A month after the federal ban on horse slaughter was lifted, Snohomish County upheld a ban against horse slaughter for human consumption. Still, Oregon, Wyoming, Nebraska, Idaho and Montana are working on re-opening slaughter facilities. In addition to pastured horses, wild horses have to be managed. Their populations have been doubling every four years.

Which raises another question: How committed are you to eating local foods?

But Gwen Elliott thinks the practice ought to be reined in.

The Ikea horse meat controversy offers critical perspective on the habitual practice of meat consumption. A pot roast or steak once held a reverent place at the table: it indicated enough room in the budget to afford a meal of "luxury." Now, in many places, meat is as cheap as Ikea's press board furniture. This industrialized, "cheap meat" culture is riddled with adverse consequences, and consumer mislabeling is just a drop in the bucket.

Americans are quick to judge the eating lifestyles of other countries, but there's no higher morality to eating beef and pork than horse meat; any difference one may observe on the American dinner plate as opposed to someone else's in Iceland or Korea is merely cultural. Meat is meat. If you eat it, you are implicit in whatever was involved rendering what was once a living creature into a meatball.

But what is so telling about the recent horse meat "scandal" is the public's visceral response to being duped. It is customary in Europe and Asia to eat such animals--horse, dog--so the idea that Ikea's meatballs contain horse meat should not be much of a surprise, but because so many meat eaters continue to live in ignorance of the reality of meat production, those same consumers feel manipulated.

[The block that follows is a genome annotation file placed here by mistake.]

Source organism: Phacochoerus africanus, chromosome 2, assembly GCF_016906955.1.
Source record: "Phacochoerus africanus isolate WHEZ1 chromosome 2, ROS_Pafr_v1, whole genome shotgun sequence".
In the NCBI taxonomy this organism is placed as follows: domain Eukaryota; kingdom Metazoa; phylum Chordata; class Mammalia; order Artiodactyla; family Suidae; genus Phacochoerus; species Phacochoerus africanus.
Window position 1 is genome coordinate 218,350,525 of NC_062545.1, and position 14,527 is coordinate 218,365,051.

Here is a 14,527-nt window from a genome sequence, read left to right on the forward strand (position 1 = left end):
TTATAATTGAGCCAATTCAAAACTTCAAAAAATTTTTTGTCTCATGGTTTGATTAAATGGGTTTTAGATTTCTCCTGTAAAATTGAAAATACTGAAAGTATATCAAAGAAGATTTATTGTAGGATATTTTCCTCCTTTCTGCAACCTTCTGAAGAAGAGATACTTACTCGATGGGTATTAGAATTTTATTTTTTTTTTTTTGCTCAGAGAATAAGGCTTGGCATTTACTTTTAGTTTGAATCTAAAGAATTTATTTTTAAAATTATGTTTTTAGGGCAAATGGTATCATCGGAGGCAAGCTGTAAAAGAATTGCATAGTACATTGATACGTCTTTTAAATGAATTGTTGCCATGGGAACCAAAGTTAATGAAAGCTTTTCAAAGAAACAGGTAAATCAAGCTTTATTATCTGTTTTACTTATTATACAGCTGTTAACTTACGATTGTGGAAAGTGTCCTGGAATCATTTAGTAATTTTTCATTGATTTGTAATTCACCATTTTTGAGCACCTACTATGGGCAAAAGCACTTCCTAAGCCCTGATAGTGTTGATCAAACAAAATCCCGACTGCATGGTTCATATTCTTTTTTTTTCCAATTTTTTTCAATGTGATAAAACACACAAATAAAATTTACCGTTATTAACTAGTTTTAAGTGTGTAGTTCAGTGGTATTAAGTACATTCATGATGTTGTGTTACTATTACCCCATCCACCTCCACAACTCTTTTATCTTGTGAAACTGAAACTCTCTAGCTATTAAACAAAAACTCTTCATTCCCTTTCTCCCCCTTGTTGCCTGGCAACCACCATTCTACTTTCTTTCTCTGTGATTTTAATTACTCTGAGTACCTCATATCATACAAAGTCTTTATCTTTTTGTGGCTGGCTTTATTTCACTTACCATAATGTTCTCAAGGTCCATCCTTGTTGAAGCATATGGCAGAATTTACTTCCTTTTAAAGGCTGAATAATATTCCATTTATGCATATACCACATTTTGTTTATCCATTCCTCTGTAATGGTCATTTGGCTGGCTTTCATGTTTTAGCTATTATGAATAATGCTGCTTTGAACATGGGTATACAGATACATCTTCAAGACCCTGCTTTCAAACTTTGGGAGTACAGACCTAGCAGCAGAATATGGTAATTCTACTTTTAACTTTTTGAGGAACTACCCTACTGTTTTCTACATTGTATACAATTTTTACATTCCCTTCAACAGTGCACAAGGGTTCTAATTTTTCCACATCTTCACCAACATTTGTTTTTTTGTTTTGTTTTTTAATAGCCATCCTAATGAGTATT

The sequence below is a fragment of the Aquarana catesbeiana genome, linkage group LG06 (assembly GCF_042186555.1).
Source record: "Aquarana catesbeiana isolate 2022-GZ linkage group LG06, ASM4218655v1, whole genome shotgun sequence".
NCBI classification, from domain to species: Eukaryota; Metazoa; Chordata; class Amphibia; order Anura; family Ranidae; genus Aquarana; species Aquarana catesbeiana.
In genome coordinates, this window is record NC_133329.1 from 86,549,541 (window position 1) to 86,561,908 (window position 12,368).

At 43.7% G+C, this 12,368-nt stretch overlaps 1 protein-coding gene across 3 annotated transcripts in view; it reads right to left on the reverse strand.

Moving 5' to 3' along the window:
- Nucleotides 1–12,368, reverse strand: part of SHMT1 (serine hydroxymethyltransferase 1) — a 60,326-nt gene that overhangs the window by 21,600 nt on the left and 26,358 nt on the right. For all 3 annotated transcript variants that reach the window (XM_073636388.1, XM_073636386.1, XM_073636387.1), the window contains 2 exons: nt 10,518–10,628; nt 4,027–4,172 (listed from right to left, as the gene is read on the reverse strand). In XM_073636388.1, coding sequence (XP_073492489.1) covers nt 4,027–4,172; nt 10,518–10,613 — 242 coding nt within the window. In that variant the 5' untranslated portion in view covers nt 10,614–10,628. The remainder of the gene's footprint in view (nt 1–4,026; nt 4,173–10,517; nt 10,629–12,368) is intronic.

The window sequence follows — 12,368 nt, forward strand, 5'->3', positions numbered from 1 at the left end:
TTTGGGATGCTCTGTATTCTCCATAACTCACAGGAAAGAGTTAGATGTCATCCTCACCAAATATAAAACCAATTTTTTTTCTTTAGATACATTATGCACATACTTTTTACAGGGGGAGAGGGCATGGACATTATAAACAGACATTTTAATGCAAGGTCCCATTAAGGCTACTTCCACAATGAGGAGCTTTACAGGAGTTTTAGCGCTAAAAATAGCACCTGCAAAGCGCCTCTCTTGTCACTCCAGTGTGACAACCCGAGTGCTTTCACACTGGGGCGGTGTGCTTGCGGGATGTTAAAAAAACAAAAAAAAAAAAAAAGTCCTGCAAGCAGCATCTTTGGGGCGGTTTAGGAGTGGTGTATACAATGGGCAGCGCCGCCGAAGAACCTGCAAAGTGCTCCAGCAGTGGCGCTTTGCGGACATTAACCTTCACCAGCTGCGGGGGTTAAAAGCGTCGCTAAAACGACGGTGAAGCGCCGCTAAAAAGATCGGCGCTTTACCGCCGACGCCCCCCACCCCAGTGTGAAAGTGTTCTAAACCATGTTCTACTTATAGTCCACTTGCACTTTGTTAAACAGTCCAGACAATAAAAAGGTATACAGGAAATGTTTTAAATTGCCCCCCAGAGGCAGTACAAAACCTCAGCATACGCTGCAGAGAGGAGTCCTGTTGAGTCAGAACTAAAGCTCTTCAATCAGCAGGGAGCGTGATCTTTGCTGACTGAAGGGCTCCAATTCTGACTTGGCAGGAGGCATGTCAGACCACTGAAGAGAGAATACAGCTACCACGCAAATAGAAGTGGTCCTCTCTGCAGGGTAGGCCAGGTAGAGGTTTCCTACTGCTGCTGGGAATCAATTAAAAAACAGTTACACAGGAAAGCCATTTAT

Yet also, because of developments like this, consumers are forced to look inside the slaughterhouse. The meat packing industry is violent and, as we see here, highly exploitative. There's no conceivable way to supply the world's growing taste for meat--especially in countries with burgeoning middle classes like China and Brazil--than often, to acquire it by any means necessary. If that means adding horse meat, pink slime, or other nefarious, often cancer-causing byproducts somewhere in the process, rest assured that has happened and will continue to.

Processed at such a scale, there is the undeniable reality of animal suffering. There are environmental issues tying into climate change and pollution, including cess pools of toxic animal excrement at Concentrated Animal Feeding Operations (CAFOs). There are over 7,000 children who starve to death every day, while rainforests continue to be slashed and burned to raise livestock, land that requires far more acreage to feed just one animal than if it were used to grow grain for humans, which could adequately feed far more people. If you're alarmed to hear that 80 percent of the world's forest cover has been lost to deforestation (the World Preservation Foundation's estimate), just ask McDonald's about it.

Ikea shares McDonald's role in offering cheap products to a consuming public hungry for little else than "the cheapest." Their products transfer the true cost of production elsewhere--to the environment, exploited animals, and future generations. But hey, if you can't live without those $3.99 meatballs, perhaps Ikea will go the way of the hot dog and replace their horse meat filler with sawdust; I know they've got a lot of that.